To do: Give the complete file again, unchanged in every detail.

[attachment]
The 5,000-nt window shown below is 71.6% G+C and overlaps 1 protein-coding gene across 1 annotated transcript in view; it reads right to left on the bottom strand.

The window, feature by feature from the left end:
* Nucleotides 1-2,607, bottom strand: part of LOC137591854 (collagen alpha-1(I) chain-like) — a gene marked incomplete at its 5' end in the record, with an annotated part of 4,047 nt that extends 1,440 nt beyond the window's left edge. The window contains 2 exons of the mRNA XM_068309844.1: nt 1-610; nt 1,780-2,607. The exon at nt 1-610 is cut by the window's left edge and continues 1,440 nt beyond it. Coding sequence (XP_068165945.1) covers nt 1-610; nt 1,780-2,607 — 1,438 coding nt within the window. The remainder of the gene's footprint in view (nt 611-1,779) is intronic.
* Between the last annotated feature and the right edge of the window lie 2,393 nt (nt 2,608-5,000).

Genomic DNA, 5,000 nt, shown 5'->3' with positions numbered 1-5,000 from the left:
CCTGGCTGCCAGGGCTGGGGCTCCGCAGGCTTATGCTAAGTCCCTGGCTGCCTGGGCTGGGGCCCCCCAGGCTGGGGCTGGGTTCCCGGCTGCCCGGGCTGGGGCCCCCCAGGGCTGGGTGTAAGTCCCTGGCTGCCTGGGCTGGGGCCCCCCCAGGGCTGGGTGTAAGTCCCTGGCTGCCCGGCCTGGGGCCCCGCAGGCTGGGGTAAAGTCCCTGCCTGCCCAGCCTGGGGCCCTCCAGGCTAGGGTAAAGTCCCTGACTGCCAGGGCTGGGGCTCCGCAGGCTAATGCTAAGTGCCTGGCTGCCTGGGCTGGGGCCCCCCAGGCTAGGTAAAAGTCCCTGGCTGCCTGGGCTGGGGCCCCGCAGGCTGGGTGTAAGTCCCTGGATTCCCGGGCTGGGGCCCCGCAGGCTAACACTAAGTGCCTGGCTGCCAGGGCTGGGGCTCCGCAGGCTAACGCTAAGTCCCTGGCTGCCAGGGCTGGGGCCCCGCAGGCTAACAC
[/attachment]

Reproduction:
The 5,000-nt window shown below is 71.6% G+C and overlaps 1 protein-coding gene across 1 annotated transcript in view; it reads right to left on the bottom strand.

The window, feature by feature from the left end:
* Nucleotides 1-2,607, bottom strand: part of LOC137591854 (collagen alpha-1(I) chain-like) — a gene marked incomplete at its 5' end in the record, with an annotated part of 4,047 nt that extends 1,440 nt beyond the window's left edge. The window contains 2 exons of the mRNA XM_068309844.1: nt 1-610; nt 1,780-2,607. The exon at nt 1-610 is cut by the window's left edge and continues 1,440 nt beyond it. Coding sequence (XP_068165945.1) covers nt 1-610; nt 1,780-2,607 — 1,438 coding nt within the window. The remainder of the gene's footprint in view (nt 611-1,779) is intronic.
* Between the last annotated feature and the right edge of the window lie 2,393 nt (nt 2,608-5,000).

Genomic DNA, 5,000 nt, shown 5'->3' with positions numbered 1-5,000 from the left:
CCTGGCTGCCAGGGCTGGGGCTCCGCAGGCTTATGCTAAGTCCCTGGCTGCCTGGGCTGGGGCCCCCCAGGCTGGGGCTGGGTTCCCGGCTGCCCGGGCTGGGGCCCCCCAGGGCTGGGTGTAAGTCCCTGGCTGCCTGGGCTGGGGCCCCCCCAGGGCTGGGTGTAAGTCCCTGGCTGCCCGGCCTGGGGCCCCGCAGGCTGGGGTAAAGTCCCTGCCTGCCCAGCCTGGGGCCCTCCAGGCTAGGGTAAAGTCCCTGACTGCCAGGGCTGGGGCTCCGCAGGCTAATGCTAAGTGCCTGGCTGCCTGGGCTGGGGCCCCCCAGGCTAGGTAAAAGTCCCTGGCTGCCTGGGCTGGGGCCCCGCAGGCTGGGTGTAAGTCCCTGGATTCCCGGGCTGGGGCCCCGCAGGCTAACACTAAGTGCCTGGCTGCCAGGGCTGGGGCTCCGCAGGCTAACGCTAAGTCCCTGGCTGCCAGGGCTGGGGCCCCGCAGGCTAACAC